Furthermore, the ostrich as a symbolic creature occupies a sort of threshold between transitional epochs. In a beautiful book dedicated to the arcanum of this animal in Raphael’s fresco at Sala di Costantino at the Vatican, Una Roman D’Elia reminds us that the idea of the ostrich as the cartoonist semblance of a bird sticking the head in the sand marked the new Renaissance mental structure that separated art and science in a new world now dependent on the self-assertion of anthropocentric conception [2]. However, what was enigmatic and attractive (and it continues to be) in Raphael’s ostrich is precisely an intermingling of the ostrich as arcana that converged mesopotamian, Egyptian, Hebrew and Roman bestiaries, and Christian religious history in a thick living creature that was both a myth and an animal of this world. A true symbol of imagination that brings to an end the modern conception of figurative expression and animal taxonomy. This is why even Saint Augustine could allude to the ostrich along with sirens – “Sirens daughters of ostriches, why should they bless me?” – who were called filae passerum by Plautus because they were imported from Africa, that is, from overseas [3]. The ostrich was the animal of passage between land and sea. In a clear parodic unfolding of symbolic meaning, what at some point cultivated imagination, myth, and the distance with the world was transformed into a large bird for farming, and converted into a metaphor of the deleterious effects if the constitution of reality is ignored.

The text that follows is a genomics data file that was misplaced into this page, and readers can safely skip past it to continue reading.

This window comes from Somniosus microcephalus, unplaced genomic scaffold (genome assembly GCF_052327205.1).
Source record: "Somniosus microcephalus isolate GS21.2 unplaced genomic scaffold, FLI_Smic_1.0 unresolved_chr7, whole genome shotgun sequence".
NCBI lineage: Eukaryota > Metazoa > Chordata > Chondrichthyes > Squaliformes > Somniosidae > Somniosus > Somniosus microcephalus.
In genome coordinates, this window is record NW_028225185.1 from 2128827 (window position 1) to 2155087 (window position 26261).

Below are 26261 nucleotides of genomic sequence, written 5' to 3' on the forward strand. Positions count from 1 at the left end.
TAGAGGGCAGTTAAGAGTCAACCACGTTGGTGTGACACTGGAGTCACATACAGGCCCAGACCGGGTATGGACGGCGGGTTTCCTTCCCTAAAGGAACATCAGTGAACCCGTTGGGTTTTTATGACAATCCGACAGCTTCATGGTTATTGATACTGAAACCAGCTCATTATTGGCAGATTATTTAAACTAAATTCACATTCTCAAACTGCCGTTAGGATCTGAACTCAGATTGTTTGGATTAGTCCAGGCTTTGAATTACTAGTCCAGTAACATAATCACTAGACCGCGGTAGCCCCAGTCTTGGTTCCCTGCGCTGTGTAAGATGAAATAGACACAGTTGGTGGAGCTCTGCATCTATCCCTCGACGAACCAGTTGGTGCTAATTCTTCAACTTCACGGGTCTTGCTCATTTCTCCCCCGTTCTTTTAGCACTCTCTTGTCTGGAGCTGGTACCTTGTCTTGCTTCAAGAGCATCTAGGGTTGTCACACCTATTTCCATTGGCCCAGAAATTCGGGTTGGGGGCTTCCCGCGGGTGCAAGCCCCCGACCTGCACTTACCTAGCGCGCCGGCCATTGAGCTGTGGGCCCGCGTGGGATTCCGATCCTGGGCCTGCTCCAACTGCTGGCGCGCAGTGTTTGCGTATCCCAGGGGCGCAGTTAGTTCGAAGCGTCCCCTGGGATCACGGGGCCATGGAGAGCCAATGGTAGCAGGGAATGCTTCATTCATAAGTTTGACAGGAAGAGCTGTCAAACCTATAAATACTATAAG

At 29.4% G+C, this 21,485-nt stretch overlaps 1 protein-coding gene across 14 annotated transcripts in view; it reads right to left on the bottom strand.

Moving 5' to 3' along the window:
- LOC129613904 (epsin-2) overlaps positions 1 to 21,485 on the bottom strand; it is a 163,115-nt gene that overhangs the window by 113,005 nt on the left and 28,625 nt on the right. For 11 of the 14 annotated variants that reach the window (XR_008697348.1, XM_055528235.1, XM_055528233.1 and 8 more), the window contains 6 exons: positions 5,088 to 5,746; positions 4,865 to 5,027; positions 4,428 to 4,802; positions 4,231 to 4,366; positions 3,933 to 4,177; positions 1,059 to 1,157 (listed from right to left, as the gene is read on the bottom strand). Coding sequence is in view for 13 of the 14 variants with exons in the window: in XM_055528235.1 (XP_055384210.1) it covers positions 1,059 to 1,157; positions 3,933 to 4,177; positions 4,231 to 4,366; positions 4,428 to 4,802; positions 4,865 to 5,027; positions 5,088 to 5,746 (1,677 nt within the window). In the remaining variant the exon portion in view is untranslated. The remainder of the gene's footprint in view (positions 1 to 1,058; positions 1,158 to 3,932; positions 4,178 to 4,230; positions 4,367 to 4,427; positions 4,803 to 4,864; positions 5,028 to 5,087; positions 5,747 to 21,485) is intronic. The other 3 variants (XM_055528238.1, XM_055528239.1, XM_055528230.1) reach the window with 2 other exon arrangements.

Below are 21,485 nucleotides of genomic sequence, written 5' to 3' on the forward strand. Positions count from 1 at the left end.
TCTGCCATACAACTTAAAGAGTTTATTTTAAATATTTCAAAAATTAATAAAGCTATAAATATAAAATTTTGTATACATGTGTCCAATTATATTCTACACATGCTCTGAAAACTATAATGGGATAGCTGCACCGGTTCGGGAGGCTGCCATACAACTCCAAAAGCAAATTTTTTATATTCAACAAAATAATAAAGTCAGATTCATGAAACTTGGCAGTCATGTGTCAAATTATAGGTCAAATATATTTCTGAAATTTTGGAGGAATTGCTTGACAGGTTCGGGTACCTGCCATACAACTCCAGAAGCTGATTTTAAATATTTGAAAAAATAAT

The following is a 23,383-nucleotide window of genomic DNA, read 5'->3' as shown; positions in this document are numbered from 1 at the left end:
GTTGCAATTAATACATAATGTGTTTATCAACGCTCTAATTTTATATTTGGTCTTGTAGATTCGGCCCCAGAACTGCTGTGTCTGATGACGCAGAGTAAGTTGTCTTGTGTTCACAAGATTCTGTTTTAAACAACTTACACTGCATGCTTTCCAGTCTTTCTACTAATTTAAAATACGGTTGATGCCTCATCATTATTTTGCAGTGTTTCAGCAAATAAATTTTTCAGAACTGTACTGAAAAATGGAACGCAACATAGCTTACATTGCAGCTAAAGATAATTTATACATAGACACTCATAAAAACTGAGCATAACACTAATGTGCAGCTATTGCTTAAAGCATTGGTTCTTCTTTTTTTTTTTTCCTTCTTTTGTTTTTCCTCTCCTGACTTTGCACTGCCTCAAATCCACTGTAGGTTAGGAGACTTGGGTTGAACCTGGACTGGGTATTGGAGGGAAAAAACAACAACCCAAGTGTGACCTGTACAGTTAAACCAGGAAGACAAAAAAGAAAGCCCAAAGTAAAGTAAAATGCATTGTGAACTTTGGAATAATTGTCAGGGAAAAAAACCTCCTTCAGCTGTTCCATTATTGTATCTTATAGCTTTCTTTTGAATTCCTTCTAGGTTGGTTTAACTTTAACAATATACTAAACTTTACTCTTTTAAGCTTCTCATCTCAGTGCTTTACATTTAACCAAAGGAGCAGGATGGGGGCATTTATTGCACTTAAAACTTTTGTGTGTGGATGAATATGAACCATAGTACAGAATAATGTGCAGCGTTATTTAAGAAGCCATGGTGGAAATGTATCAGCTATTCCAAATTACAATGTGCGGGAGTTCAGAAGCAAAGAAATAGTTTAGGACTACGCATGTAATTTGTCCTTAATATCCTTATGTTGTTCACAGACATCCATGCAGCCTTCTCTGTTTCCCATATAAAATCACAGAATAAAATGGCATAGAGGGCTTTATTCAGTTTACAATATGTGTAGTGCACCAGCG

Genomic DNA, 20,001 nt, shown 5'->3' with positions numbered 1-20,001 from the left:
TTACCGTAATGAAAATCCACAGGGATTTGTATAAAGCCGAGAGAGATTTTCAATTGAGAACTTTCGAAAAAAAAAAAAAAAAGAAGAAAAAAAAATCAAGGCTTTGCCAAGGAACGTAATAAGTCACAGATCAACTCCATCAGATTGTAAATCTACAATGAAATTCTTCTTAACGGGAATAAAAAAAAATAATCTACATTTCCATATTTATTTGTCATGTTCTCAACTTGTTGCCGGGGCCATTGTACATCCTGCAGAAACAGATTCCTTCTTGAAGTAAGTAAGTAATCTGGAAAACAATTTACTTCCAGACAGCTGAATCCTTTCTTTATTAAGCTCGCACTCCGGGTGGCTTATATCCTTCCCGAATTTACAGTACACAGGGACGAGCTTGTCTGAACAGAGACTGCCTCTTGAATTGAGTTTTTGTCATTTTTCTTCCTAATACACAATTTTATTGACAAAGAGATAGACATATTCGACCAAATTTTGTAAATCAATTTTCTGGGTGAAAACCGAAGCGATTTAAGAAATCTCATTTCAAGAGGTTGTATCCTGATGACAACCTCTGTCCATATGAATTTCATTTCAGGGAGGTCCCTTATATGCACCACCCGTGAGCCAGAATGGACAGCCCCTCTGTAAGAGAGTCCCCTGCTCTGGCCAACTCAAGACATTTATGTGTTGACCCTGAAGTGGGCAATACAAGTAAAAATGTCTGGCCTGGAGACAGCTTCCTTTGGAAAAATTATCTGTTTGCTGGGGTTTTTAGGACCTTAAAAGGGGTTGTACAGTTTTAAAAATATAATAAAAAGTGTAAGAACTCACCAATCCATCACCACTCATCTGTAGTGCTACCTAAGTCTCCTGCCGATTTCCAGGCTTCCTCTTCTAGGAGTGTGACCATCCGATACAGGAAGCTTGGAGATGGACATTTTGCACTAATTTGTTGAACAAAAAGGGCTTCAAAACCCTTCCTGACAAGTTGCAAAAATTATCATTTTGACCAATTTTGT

In this forking of paths, it is true that Raphael’s ostrich is no longer a clear symbol to transmit a myth; on the contrary, it becomes a metaphor open to meaning (a meaning which will soon become extraction: feathers, egg production, zoology, and finally anthropological metaphor). For Roman D’Elia, the ostrich claimed a “higher mystery” in its own evasive force that resulted in the tensions between naturalism and meaning, symbol and representation, justice (iustitia) and the creations of the world. Was the ostrich a pagan incarnation of “Justice”, or perhaps the mannerist morphology of the all-encompassing judge’s majestum, that is both tender and imposing? Or is perhaps is the ostrich iustitia the last form of justice, at the eclipse of this world, that is, an messianic figuration towards the end of days and the banquet of the mythic primeval monsters (Leviathan, Behemoth, and Ziz)?

As Lois Drewer draws in her interpretation of the three mythic creations from the Talmud: “Once the egg of a Bar Yokani [an alternate name for Ziz] fell and its contents swamped sixteen cities and destroyed three hundred cedar trees. But does it actually throw the egg? Is it not written: ‘The wing of the ostrich beateth joyously’ [Job 39. 13]. The egg [which it smashed] was rotten” [4]. Could the ostrich be understood as the mythical Ziz, who unlike the monsters of the nomos of the Earth (Leviathan and Behemoth), refuses to engage in the depredatory game in order to save itself for the celestial messianic banquet of eternal life? And if this is so, then the ostrich, instead of a creature of this world, is the last animal of the world who takes under its wing the absolute accomplishment of Justice that coincides neither with the principle of the aequitas of nature nor with the constitution of reality, but rather with what is vanquished in the modern spirit: mainly, the erotic mystery of the separation of life and the world. The ostrich was not in itself mysterious, but perhaps more fundamentally a keeper of the eschatological mysterium.